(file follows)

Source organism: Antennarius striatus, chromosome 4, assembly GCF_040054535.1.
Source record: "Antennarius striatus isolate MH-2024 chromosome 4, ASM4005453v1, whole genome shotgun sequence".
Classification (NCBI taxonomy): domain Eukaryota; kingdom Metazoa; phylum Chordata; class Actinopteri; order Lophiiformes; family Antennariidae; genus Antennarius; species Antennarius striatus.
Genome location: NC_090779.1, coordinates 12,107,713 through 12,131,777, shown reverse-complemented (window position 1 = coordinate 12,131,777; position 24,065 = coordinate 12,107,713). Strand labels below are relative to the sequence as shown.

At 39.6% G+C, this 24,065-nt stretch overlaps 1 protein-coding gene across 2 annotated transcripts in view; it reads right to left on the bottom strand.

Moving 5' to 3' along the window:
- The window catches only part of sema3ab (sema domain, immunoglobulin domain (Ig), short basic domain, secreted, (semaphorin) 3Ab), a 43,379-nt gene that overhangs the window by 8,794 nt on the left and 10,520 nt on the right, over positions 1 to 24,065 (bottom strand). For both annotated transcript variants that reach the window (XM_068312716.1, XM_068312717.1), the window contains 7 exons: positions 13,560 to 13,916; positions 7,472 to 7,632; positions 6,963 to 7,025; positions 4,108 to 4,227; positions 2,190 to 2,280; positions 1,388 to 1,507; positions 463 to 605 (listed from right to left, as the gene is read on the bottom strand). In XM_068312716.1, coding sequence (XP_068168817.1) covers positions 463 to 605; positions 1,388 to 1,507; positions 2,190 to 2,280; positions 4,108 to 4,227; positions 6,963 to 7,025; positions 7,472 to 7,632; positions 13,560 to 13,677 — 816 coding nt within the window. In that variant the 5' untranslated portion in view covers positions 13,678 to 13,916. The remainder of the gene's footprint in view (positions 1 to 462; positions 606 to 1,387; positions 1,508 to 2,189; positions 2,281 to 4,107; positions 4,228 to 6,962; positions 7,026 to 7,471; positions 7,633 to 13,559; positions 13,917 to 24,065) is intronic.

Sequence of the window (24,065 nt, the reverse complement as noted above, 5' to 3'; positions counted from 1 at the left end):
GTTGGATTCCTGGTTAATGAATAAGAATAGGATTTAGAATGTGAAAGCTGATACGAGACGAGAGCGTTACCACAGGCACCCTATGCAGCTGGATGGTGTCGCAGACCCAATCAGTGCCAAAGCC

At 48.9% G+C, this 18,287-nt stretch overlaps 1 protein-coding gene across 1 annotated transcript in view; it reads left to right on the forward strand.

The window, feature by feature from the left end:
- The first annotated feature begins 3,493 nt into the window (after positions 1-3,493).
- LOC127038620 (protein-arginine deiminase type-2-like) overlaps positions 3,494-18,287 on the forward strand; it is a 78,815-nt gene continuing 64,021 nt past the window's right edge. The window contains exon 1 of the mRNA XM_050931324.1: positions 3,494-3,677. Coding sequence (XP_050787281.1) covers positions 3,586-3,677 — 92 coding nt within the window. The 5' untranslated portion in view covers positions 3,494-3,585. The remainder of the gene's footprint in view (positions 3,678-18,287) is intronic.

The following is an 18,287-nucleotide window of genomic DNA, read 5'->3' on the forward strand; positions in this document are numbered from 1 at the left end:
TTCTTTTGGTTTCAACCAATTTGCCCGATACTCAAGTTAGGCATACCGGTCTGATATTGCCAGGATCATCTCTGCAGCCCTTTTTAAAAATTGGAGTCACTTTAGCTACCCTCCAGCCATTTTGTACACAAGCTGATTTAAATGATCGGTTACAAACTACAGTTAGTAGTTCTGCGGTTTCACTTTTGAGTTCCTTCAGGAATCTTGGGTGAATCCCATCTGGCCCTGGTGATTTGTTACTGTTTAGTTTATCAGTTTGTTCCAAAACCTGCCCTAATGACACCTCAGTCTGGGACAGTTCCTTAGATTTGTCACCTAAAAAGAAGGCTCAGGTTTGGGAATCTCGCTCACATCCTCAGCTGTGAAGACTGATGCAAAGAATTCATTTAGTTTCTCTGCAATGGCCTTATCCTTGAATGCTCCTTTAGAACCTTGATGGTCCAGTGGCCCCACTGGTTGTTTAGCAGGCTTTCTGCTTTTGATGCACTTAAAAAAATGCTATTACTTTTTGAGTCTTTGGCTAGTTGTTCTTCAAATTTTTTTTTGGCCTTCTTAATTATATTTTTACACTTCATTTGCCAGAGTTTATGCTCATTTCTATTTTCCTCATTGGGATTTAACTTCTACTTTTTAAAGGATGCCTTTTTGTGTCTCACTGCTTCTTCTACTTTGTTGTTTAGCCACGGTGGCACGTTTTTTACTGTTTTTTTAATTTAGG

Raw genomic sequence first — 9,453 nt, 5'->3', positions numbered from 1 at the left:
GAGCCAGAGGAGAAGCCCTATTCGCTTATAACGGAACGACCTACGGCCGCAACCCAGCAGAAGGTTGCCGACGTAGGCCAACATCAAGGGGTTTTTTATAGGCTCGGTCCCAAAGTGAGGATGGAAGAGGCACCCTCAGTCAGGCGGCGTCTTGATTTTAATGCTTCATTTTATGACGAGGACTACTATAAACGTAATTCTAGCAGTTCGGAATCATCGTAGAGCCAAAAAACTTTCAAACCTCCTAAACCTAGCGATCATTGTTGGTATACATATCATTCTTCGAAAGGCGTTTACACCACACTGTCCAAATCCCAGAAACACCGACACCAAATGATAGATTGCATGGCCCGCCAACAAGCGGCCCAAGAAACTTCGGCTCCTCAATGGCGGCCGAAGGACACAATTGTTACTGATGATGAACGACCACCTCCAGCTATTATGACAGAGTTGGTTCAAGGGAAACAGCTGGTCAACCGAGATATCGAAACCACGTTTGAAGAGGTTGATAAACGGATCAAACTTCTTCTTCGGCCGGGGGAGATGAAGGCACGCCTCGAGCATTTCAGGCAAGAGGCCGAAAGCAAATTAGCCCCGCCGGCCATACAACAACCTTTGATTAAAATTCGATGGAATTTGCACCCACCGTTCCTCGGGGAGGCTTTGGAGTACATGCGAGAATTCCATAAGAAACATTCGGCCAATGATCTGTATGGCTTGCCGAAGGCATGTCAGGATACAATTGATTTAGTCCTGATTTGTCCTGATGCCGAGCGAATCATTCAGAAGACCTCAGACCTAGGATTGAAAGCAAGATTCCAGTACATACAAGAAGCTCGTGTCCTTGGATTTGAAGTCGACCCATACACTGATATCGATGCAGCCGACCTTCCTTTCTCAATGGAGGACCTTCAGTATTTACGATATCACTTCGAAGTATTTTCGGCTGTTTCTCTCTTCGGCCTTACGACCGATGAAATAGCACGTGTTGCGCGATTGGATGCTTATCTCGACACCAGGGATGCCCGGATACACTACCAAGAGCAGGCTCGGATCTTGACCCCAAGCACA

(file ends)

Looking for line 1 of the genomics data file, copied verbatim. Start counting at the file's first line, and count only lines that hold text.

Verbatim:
Source organism: Antennarius striatus, chromosome 4, assembly GCF_040054535.1.